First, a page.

The song begins: “So we’re off in another, though we didn’t start it, we’ve seen it before,” and builds into a condemnation of Reagan and his staff, although never named. (Later, Bert made a video of the song that I have on VHS somewhere — need to dig it up).

Midway through, at the chorus, suddenly I hear a voice that is swearing at me to get off the stage and leave America if I don’t like it so much. I kept playing and singing, eyeing this person and wondering what might happen in this bar tonight. That’s when I noticed one of my roommates — the one with completely different political views than me, the conservative man all the way through — jump to his feet, and move towards the table where the heckler is sitting. Even as we play, I can hear my roommate shout: “Keep quiet. They have a right to their song,” with slightly more profanity than that. The heckler glared back and then backed down. I was saved by the token Conservative in our Liberal midst, as about ironic as you can get, I suppose, and a reminder not to judge someone by their political leaning.

This all came back this week as I pulled out my acoustic guitar (the same one I used to play at Hooligans, it turns out, although now it has about 25 years of travel on it) and I wrote a new song about Bush and his presidency. I realized how strangely similar things had become and how I was still trying to sort out my political feelings through music.

So, here is the (ahem) rough draft of the new song.

Farewell to King George

Listen to the song

We’ve been held up forever
as you take what you want
Not knowing what we need

We might be in this together
But only if the world
is crumbling at its knees

You look so tired
And we’ve been brought down low
Your time’s expired
With the clock ticking slow
And when the history books
Give you a second look
I know you’re gone

You find forgiveness for your sins
When death is but a battle cry
waiting in the wings

This world may never be the same
You threw the match that drew the spark
and stoked it into flames


Now that the day has come and gone
I’ll meet you out on the roof
to celebrate the dawn

We’re held captive to our fears
But this chance to end the bitterness
may wash away the tears


The song’s title will have to go — it’s too overt and makes me a bit uncomfortable. And the song may never move to another stage. Many don’t. But for now, it works for me as I await a change in our leadership that may make a positive difference in the world, although how to reverse the damage done by this administration is beyond me.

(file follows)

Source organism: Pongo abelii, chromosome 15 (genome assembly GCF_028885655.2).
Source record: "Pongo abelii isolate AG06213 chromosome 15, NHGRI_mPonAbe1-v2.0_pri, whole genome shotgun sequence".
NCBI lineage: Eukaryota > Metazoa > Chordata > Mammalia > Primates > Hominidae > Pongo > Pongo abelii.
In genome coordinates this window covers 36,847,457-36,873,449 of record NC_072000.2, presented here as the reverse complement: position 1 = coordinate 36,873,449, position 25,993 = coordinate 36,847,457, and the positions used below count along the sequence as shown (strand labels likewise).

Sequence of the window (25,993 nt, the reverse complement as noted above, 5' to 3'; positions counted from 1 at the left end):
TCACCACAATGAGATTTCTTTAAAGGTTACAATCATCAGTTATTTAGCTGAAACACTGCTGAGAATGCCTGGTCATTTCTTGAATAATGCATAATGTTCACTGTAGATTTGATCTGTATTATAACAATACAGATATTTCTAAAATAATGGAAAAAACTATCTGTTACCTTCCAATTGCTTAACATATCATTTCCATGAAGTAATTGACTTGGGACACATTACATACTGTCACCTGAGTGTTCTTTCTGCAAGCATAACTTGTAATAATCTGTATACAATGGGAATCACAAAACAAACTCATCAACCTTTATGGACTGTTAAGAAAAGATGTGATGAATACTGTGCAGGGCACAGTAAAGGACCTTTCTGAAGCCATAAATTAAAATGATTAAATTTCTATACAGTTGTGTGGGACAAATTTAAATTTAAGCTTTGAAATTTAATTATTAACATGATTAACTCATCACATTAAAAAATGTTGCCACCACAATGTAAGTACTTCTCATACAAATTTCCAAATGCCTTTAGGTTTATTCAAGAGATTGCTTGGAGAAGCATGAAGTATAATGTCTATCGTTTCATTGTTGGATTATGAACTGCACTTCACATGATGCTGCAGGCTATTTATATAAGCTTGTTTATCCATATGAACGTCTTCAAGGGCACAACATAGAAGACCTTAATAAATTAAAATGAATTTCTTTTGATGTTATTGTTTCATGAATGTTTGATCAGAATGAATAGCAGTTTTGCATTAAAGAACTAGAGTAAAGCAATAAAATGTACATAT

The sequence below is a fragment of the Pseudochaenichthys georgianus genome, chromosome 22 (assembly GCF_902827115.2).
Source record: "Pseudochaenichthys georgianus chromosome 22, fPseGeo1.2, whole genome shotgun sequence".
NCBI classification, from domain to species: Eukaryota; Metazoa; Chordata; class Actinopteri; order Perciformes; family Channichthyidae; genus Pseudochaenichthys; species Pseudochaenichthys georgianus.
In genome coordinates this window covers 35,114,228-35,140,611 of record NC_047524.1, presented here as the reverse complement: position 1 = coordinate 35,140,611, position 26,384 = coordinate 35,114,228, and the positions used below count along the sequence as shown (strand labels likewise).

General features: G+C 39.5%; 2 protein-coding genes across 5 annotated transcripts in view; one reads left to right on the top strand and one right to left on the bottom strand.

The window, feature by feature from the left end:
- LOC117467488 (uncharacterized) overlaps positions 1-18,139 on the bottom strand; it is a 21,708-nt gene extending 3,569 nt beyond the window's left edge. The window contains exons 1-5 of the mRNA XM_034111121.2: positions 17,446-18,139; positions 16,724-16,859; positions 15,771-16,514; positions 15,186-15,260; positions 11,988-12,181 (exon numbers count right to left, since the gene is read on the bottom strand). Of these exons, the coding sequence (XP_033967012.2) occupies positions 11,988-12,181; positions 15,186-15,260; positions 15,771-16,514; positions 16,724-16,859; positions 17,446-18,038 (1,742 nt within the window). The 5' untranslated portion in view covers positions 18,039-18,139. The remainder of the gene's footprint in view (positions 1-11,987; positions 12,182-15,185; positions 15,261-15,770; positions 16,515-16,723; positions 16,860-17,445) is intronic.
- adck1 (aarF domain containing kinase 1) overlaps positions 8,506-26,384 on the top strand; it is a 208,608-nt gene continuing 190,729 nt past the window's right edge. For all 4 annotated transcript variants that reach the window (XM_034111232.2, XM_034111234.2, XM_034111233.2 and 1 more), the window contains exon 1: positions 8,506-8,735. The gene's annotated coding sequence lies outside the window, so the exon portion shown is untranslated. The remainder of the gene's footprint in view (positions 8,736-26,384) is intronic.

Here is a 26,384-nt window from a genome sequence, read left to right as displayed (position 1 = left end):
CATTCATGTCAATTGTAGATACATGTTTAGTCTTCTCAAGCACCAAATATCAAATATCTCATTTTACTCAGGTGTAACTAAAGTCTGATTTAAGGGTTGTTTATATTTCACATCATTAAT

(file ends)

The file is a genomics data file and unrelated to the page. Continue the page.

Peace (in all respects),

Your Days in a Sentence

It’s difficult to express the wonder and amazement that I get when I put out a call for Days in a Sentence and receive back such a wealth of words. There were more than 20 contributors this week! The vibrancy and giving of our writing community, and the way that a sentence pinpoints the act of reflection, is really quite something.

Thank you.

Here are your Days in a Sentence, traditional-style:

Bonnie as salmon? Naw. But in her role as a leader and mentor of teachers, she admits that the classroom is getting more distant, particularly as a heat wave pounced on her (and my) region last week and fried plenty of brains in the schools.

I am moving upstream from the rest of the fish in my river, as teachers I know melt in their classrooms while I am in my AC planning for work this summer and finally taking on the projects demanding my attention. I still hold my memories of school in June but they are fading.

Paul had a sudden realization of the balance between what he carries around in his hand from place to place and what carries him around from place to place. Until he thinks about the debt. It’s a skewed financial equilibrium (OK, that has to be a good band name, right? Skewed Financial Equilibrium!)

I think it is scary that my laptop is worth more than my car, or my truck, or all of my clothes, or my living room furniture, but not as big as my student loan.”

Ken composes poems that are not of this world. Spend a moment reading this one aloud and you’ll see what I mean. Thanks, Ken. (Note: Ken and I crossed many paths during the Comment Challenge and he is one of the finalists for prizes for that event. Please consider casting your vote. First, read the nominations and then consider voting — Bonnie is also a nominee, as is Kate — see below)

Somewhere between dreaming and waking,
when least expected,
there’s a turning point
with no life going into it,
no usefulness coming out of it,
where cogent thought
carries no weight
for sensibility
and idiocy
are in dispute –
its hand
held out to meet you,
its limbs
spread out to greet you,
night and day,
life and death,
till passage
is complete.

Kate had weather on (and in) her mind this week as the term neared its end for her. (Kate is also a nominee in the Comment Challenge)

Rain and sunshine, wet and dry as mixed as my feelings in the last week of term.”

Connie sees the virtues of continuity with an initiative she is part of. That would be nice, since most of us know that continuity in education rarely happens unless there is a solid base underneath it to support and nurture it. And if anyone is good at nurturing folks, it is Connie. (See the Fireside Ning for examples)

Ah, here I am, the last day of school, weary but emotionally elated from having broken new educational ground; the funny thing is we’re now so completely networked, I know we’ll just continue on from here–and that has never happened before.

Amy makes the quick and seamless (?) transition from the classroom to camp, with barely time to catch her breath. She must love kids!

School is over but my camp director job has already begun – no rest for the weary! It would be nice to have a break in between the two jobs, but it is a change of pace anyway. Camp tours begin today so I will be meeting many nervous parents (and kids).